‘Remarkable artist’ Turner’s Sleeping Ploughman

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by Jeannie Swales

This beautiful painting has a touch of Cezanne about it, but in fact it’s by British artist Bruce Turner.

Sleeping Ploughman is part of the Scarborough Collections, but if you want to see it in the next few months, you’ll need to take a trip to Liverpool, where it’s on loan to the Victoria Gallery and Museum at the University of Liverpool from tomorrow until May 31.

It is being shown as part of an exhibition called Nothing Beautiful Unless Useful, curated by Anna Colin, a curatorial fellow with the Contemporary Art Society. The exhibition draws works from public collections in the North of England and focuses on the relationship between industrialisation, art and social reform between 1880 and 1940.

It brings together three organisations - Manchester Art Museum (1886-1953), Leeds Arts Club (1903-1923) and social research organisation Mass Observation (1937-1949) - all of which were influenced by the thinking of leading intellectuals, philanthropists and practitioners of the time including John Ruskin and George Bernard Shaw.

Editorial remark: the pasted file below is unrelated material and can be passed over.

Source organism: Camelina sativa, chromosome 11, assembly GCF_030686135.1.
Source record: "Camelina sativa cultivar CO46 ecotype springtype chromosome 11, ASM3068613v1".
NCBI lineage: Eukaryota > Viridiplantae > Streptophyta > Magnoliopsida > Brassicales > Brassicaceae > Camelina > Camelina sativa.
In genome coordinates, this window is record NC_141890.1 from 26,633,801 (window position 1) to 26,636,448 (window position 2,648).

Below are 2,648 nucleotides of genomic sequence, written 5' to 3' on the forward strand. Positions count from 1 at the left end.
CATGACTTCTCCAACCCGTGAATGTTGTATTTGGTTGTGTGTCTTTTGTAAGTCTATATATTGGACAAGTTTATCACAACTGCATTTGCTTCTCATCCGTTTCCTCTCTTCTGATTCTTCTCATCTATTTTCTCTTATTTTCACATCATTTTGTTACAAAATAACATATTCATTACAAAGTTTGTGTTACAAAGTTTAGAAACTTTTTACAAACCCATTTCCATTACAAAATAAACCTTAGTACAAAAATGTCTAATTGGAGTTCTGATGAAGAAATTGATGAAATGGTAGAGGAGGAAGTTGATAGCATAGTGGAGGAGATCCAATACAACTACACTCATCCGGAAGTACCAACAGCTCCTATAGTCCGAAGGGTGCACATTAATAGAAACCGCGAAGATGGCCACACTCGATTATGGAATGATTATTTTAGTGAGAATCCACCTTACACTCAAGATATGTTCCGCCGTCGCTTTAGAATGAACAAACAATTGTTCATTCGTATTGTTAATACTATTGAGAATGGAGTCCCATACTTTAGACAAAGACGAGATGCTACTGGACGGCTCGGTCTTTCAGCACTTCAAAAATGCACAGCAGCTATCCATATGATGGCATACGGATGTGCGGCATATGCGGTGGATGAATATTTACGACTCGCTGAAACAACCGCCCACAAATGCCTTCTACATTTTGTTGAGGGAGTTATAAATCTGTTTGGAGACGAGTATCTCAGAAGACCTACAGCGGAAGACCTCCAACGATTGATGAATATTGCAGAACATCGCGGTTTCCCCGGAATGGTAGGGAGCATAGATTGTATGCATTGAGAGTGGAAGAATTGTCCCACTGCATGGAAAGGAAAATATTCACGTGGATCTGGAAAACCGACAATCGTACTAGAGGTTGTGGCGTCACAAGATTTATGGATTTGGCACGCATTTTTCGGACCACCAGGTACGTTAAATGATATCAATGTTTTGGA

Leeds Art Club was founded by schoolteacher Alfred Orage and textile manufacturer Holbrook Jackson. A bohemian outfit, the club met weekly, and its topics of discussion covered art, poetry, radical politics, suffragism, philosophy and spiritualism. Its members included the now much forgotten artist and, with her sister Isabella, co-founder of the Leeds Suffrage Society, Emily Ford; Jacob Kramer, whose haunting portrayals of Jewish culture cemented his reputation; and Eric Gill, the sculptor and artist, now better known as the designer of the elegant Gill Sans typeface and for his prodigious - and sometimes bizarre - sexual appetites.

Another, later, member was Bruce Turner (1894-1963). Little is known about Turner these days - as well as Sleeping Ploughman, his extraordinary futurist work, Pavlova, can be seen in Tate Britain, and his Van Gogh-esque portrait of Tom Heron is at Leeds Art Gallery, along with a moving depiction of a dying man.

But the Scarborough Collections is lucky enough to own two further paintings by this remarkable artist - The Spring of Truth, and a fine portrait of Scarborough hotelier Tom Laughton, at whose bequest the three paintings came to be in the collections.

Anna Colin believes it’s time to reassess Turner’s reputation and bring him out of the shadows. Let’s hope the Liverpool show goes some way towards that.

The Scarborough Collections is the name given to all the museum and art objects accumulated by the borough over the years, now in the care of Scarborough Museums Trust. For further information, please contact Collections Manager Jennifer Dunne on Jennifer.dunne@smtrust.uk.com or 01723 384510.